DOM HEMINGWAY Review: Sometimes Bad Is Bad
– 1930s horror: Bela Lugosi as 1931’s titular Dracula
– 1940s noir: Barbara Stanwyck as Phyllis Dietrichson in 1944’s Double Indemnity
– 1950s drama: Burt Lancaster as J.J. Hunsacker in 1957’s Sweet Smell of Success
– 1960s horror: Anthony Perkins as Norman Bates in 1960’s Psycho
– 1970s sci-fi: David Prowse as Darth Vader in 1977’s Star Wars
– 1980s action: Alan Rickman as Hans Gruber in 1988’s Die Hard (my personal favorite)
– 1990s horror: Anthony Hopkins as Hannibal Lecter in 1991’s The Silence of the Lambs
– 2000s superhero: Heath Ledger as The Joker in 2008’s The Dark Knight
What makes these and other villains so great is that they are compelling, often layered characters that are sometimes charming and always evil, and we either love them or love to hate them. In either case, love is involved, and while we might want the good guys to win at the end of the film, if something should happen so that the bad guys win, well, that wouldn’t be so bad after all.
I tend to think the leading bad guy of the 2010s is Tom Hiddleston‘s Loki from 2012’s superhero blockbuster, The Avengers (as well as from other MCU titles), but there is a lot of decade left. The latest entrant in the “Am I A Charming Bad Guy?” contest is the title character of director Richard Shepard‘s latest film, Dom Hemingway.
As the film opens, Dom Hemingway (Jude Law) is released from jail after serving 12 years for an undisclosed crime. His first major course of action is to reunite with his criminal partner, Dickie Black (Richard E. Grant). The two men travel to France so that their Russian boss, Mr. Fontaine (Demian Bichir), can financially compensate Hemingway for being a stand-up guy; Hemingway did his time and didn’t drop dime on anyone.
But at the villa, things don’t go quite as Hemingway had planned, and the baddie finds himself looking for new work with a new boss. Meanwhile, Hemingway also has some unfinished business with a daughter whom he hasn’t seen in over a decade.
I was a little misleading in my summary of the Dom Hemingway. It actually opens shortly before Hemingway is released from jail. He is receiving oral sex from a fellow inmate and throughout the entire encounter, he rambles incessantly about the glory that is his erect penis. Is it funny at first? A little. But he prattles on and on and on about it, and it’s in this scene that you learn almost everything you need to know about the character: he maintains an off-the-charts level of self-absorption and he never shuts up about it.
Oh, while I’m being honest here, his first MAJOR course of action when he is released from jail is reuniting with Dickie and getting his money, but his true first course of action is to go to the workplace of the man who eventually married Hemingway’s ex-wife (and helped raise his daughter) and beat the living hell out of the guy who got with his wife, even though he was in jail and he and his wife were in the middle of a divorce. NOW you know everything you need to know: Hemingway is a narcissistic gasbag with a violent streak (oh, who can’t hold his liquor despite his extolling the virtues of his own liver, clearly his second favorite organ).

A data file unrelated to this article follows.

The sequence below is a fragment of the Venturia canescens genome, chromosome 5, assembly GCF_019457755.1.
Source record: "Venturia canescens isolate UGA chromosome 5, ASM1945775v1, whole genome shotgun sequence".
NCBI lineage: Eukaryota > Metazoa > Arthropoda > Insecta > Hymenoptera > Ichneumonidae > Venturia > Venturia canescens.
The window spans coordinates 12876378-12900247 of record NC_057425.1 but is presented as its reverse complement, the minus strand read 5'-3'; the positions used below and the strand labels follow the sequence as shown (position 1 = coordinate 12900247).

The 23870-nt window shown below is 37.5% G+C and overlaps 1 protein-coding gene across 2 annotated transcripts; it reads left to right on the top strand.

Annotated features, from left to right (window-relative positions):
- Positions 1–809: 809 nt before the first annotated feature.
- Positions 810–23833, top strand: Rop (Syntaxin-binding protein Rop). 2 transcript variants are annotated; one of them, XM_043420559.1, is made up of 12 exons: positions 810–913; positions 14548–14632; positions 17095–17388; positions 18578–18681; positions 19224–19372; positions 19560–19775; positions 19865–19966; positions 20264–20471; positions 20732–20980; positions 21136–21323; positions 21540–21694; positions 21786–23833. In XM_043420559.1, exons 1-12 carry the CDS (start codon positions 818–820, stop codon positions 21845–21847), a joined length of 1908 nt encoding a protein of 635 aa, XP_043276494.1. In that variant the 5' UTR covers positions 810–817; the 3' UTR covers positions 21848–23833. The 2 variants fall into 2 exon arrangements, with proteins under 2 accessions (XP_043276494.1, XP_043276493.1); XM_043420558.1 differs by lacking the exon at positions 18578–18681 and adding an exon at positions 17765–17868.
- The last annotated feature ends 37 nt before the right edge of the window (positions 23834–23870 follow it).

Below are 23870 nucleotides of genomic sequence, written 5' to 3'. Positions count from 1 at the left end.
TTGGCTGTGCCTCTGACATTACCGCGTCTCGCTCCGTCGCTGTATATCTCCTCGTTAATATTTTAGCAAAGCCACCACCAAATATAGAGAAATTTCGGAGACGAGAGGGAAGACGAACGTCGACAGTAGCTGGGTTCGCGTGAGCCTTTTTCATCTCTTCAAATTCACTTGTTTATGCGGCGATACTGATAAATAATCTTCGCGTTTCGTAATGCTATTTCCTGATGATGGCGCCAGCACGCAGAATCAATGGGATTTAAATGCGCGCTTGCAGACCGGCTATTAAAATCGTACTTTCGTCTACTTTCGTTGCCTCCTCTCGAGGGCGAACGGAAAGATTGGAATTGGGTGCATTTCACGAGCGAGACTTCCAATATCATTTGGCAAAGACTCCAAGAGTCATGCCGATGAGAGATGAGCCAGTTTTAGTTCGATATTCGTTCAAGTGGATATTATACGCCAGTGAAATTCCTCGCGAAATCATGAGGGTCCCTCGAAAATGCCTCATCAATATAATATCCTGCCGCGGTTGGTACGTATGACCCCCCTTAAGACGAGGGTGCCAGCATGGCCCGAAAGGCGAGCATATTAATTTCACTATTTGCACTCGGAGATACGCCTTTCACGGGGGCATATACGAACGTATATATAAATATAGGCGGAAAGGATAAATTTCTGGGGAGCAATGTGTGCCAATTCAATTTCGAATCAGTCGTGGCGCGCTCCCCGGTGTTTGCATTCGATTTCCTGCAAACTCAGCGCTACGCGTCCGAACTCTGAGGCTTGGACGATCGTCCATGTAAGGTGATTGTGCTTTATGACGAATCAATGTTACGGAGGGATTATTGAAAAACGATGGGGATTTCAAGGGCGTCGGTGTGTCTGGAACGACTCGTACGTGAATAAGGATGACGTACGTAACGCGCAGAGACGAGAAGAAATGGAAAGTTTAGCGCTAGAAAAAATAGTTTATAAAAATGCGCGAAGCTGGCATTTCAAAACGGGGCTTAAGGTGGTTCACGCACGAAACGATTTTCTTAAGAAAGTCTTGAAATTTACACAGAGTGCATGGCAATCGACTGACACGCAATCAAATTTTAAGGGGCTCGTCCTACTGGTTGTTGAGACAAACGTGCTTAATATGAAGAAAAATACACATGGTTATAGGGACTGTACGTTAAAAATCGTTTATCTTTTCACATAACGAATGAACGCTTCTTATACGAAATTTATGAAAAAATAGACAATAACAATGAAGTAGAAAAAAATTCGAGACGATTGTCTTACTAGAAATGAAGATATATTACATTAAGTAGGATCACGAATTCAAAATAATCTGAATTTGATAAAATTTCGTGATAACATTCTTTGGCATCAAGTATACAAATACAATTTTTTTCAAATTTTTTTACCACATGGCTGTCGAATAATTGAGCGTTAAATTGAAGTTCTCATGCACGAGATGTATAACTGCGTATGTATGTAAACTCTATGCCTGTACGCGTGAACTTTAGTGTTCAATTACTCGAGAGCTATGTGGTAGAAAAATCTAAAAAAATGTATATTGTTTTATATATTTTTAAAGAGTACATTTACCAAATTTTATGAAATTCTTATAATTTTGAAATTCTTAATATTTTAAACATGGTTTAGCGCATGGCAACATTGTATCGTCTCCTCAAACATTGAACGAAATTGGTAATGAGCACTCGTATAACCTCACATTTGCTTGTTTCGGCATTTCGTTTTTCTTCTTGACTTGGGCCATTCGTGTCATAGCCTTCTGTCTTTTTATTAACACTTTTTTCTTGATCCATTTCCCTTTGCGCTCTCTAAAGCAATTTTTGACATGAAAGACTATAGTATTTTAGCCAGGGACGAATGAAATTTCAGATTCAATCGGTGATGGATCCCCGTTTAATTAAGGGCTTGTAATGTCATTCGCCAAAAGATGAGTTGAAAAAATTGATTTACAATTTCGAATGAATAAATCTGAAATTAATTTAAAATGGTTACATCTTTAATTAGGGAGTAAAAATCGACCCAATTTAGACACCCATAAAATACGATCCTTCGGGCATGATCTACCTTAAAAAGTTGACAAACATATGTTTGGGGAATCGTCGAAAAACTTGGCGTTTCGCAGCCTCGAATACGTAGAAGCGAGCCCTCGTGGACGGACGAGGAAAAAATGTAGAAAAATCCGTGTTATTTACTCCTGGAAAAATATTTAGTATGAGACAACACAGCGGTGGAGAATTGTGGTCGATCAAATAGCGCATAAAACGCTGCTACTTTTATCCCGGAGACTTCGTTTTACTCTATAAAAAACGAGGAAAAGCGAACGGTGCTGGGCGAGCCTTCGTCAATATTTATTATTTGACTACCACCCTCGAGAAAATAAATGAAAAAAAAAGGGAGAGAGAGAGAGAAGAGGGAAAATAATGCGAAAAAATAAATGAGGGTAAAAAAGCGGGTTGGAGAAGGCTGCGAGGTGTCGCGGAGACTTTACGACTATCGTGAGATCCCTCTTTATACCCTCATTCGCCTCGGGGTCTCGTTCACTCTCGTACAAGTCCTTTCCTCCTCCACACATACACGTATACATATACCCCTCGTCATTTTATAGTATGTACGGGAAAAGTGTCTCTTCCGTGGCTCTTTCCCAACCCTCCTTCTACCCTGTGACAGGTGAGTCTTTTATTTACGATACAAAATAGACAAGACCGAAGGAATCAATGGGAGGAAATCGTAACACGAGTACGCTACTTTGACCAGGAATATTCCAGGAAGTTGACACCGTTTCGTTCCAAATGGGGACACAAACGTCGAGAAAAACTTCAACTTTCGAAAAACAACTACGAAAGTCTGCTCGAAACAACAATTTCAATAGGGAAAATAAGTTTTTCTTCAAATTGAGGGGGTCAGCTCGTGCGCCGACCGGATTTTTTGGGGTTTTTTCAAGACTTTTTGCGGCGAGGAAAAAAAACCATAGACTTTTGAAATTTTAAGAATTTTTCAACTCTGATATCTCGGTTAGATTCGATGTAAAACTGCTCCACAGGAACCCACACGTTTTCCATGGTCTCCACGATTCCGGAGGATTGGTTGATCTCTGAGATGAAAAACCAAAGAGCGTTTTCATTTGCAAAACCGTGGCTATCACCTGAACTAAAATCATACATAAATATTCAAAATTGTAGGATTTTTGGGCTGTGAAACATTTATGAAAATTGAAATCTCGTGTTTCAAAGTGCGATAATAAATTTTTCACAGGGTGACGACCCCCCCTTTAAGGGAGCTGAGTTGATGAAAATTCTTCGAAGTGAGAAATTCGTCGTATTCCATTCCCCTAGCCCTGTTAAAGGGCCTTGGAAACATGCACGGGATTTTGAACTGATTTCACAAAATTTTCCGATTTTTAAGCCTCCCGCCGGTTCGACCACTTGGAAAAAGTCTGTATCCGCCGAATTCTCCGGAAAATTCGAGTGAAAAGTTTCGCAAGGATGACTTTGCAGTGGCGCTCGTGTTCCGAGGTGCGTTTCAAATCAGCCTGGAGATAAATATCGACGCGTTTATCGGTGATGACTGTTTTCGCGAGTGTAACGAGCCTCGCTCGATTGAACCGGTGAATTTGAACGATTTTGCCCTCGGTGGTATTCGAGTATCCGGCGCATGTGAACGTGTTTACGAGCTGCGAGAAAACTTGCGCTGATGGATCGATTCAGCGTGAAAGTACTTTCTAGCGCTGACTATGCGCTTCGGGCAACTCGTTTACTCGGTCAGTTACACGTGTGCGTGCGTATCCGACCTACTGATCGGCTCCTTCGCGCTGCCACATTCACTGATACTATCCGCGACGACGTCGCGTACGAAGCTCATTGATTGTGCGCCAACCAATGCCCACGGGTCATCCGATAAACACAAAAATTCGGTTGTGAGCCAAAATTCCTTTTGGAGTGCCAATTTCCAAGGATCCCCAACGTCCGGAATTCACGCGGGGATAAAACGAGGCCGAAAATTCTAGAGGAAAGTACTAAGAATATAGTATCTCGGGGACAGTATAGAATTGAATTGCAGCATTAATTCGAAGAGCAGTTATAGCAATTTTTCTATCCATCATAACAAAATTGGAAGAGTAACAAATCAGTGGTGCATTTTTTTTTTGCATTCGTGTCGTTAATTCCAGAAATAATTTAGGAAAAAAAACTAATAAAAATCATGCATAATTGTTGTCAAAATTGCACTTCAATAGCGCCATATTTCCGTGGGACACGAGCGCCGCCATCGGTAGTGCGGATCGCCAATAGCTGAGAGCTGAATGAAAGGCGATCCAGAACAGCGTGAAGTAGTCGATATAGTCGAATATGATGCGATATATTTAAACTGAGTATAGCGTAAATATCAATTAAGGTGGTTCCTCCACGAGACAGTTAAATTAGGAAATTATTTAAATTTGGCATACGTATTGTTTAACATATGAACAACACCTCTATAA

The filmmakers cast their lot with a screenplay that thinks violent + egotistical + bombastic = charming. It’s bad math. It’s like they’re trying to make Dom both the setup: the erudite hothead bad guy … and the punch line: one with no sense of when to adjust his own volume and/or when to simply shut up. What they fail to realize is that just as speaking louder to a foreigner won’t make them understand your language more, speaking louder (and more verbosely) to your audience won’t make you more funny.
Making matters worse is that the film has no narrative whatsoever, and with 93 minutes to fill, it becomes a series of sketches that asks, “What kind of trouble can Dom Hemingway get himself into and out of next?” And into and out of trouble is what Dom gets best, and he has no one to blame but himself, because Dom Hemingway is the only person Dom Hemingway cares about (yes, he often refers to himself – sigh – in the third person). So, when the time comes for him to attempt to make something of his failed relationship with his daughter (way too late in the film), it rings entirely untrue because his character is completely self-absorbed with exactly zero redeeming qualities.
The film is not without some small merit. Grant is quite good as Dickie, really the only friend that Dom has. He plays the role with great subtlety and gives Law all the room he needs to make Hemingway the center of attention. As for Law, there isn’t a piece of scenery he doesn’t gnaw on, and he does the best with what he has to work with, but when the character is deplorable and the comedic material is unfunny and the dramatic material is disingenuous, an actor can only do so much. There is a very entertaining scene late in the film where Hemingway must crack a high-tech safe in ten minutes (or else suffer the loss of his favorite organ), but that’s like saying the dessert was good on a sinking ship.
Dom Hemingway is made like its being targeted for teenage boys in the 1980s: it has lots of foul language, plenty of violence and substance abuse, and a few topless hookers. It substitutes humor with shock and plot with situations, with the pre-requisite, late-film attempt at conscience and morality.
Unlike those ’80s types of films, the cast (at least at the head of the list) is top-notch. But like those ’80s types of films, this one is destined to wind up at the bottom of a bargain bin.